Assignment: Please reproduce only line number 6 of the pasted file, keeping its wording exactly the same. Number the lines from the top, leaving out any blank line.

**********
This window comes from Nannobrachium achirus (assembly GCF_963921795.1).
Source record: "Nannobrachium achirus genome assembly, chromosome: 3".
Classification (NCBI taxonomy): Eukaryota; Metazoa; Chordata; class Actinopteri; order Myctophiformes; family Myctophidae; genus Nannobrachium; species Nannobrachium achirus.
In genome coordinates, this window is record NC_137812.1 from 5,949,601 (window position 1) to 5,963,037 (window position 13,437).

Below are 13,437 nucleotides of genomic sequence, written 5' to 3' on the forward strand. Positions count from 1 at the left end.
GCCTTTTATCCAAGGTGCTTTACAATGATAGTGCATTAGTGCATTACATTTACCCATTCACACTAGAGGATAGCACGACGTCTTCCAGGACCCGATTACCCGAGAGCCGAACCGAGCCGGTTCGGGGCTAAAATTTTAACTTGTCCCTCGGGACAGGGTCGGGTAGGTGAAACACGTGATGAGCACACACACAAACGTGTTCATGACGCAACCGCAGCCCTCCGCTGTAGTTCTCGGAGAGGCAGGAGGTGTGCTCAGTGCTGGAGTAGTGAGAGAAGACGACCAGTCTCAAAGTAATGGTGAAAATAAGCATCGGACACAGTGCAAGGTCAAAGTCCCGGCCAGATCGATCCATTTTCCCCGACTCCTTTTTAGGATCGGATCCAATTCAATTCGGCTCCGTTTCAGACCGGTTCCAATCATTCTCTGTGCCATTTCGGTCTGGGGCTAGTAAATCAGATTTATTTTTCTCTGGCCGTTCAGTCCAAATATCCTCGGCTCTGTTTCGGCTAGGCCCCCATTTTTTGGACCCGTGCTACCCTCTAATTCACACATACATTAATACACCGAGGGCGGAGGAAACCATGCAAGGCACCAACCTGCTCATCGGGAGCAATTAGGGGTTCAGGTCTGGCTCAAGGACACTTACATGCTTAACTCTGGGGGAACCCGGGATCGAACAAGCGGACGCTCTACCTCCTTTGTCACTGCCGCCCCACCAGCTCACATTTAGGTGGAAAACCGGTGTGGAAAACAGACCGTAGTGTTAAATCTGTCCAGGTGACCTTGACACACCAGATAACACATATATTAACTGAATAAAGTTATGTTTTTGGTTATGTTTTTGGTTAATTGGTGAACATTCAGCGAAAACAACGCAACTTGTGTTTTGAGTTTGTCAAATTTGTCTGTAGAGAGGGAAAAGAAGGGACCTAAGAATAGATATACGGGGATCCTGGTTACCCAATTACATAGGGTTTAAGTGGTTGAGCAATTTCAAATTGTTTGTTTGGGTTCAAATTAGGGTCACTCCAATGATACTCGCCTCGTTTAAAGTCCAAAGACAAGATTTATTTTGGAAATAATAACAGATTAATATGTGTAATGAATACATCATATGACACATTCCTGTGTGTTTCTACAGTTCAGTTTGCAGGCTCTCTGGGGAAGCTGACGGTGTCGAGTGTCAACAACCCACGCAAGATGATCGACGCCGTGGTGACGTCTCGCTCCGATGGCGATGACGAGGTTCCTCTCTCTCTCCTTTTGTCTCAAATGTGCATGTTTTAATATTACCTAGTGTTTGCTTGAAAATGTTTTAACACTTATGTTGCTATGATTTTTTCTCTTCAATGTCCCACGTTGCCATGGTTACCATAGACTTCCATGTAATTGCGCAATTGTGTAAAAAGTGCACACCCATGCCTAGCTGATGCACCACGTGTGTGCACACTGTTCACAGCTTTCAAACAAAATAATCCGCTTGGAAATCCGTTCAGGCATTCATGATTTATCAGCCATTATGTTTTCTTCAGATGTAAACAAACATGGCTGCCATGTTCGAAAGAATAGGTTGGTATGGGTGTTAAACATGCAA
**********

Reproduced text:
GCCTTTTATCCAAGGTGCTTTACAATGATAGTGCATTAGTGCATTACATTTACCCATTCACACTAGAGGATAGCACGACGTCTTCCAGGACCCGATTACCCGAGAGCCGAACCGAGCCGGTTCGGGGCTAAAATTTTAACTTGTCCCTCGGGACAGGGTCGGGTAGGTGAAACACGTGATGAGCACACACACAAACGTGTTCATGACGCAACCGCAGCCCTCCGCTGTAGTTCTCGGAGAGGCAGGAGGTGTGCTCAGTGCTGGAGTAGTGAGAGAAGACGACCAGTCTCAAAGTAATGGTGAAAATAAGCATCGGACACAGTGCAAGGTCAAAGTCCCGGCCAGATCGATCCATTTTCCCCGACTCCTTTTTAGGATCGGATCCAATTCAATTCGGCTCCGTTTCAGACCGGTTCCAATCATTCTCTGTGCCATTTCGGTCTGGGGCTAGTAAATCAGATTTATTTTTCTCTGGCCGTTCAGTCCAAATATCCTCGGCTCTGTTTCGGCTAGGCCCCCATTTTTTGGACCCGTGCTACCCTCTAATTCACACATACATTAATACACCGAGGGCGGAGGAAACCATGCAAGGCACCAACCTGCTCATCGGGAGCAATTAGGGGTTCAGGTCTGGCTCAAGGACACTTACATGCTTAACTCTGGGGGAACCCGGGATCGAACAAGCGGACGCTCTACCTCCTTTGTCACTGCCGCCCCACCAGCTCACATTTAGGTGGAAAACCGGTGTGGAAAACAGACCGTAGTGTTAAATCTGTCCAGGTGACCTTGACACACCAGATAACACATATATTAACTGAATAAAGTTATGTTTTTGGTTATGTTTTTGGTTAATTGGTGAACATTCAGCGAAAACAACGCAACTTGTGTTTTGAGTTTGTCAAATTTGTCTGTAGAGAGGGAAAAGAAGGGACCTAAGAATAGATATACGGGGATCCTGGTTACCCAATTACATAGGGTTTAAGTGGTTGAGCAATTTCAAATTGTTTGTTTGGGTTCAAATTAGGGTCACTCCAATGATACTCGCCTCGTTTAAAGTCCAAAGACAAGATTTATTTTGGAAATAATAACAGATTAATATGTGTAATGAATACATCATATGACACATTCCTGTGTGTTTCTACAGTTCAGTTTGCAGGCTCTCTGGGGAAGCTGACGGTGTCGAGTGTCAACAACCCACGCAAGATGATCGACGCCGTGGTGACGTCTCGCTCCGATGGCGATGACGAGGTTCCTCTCTCTCTCCTTTTGTCTCAAATGTGCATGTTTTAATATTACCTAGTGTTTGCTTGAAAATGTTTTAACACTTATGTTGCTATGATTTTTTCTCTTCAATGTCCCACGTTGCCATGGTTACCATAGACTTCCATGTAATTGCGCAATTGTGTAAAAAGTGCACACCCATGCCTAGCTGATGCACCACGTGTGTGCACACTGTTCACAGCTTTCAAACAAAATAATCCGCTTGGAAATCCGTTCAGGCATTCATGATTTATCAGCCATTATGTTTTCTTCAGATGTAAACAAACATGGCTGCCATGTTCGAAAGAATAGGTTGGTATGGGTGTTAAACATGCAA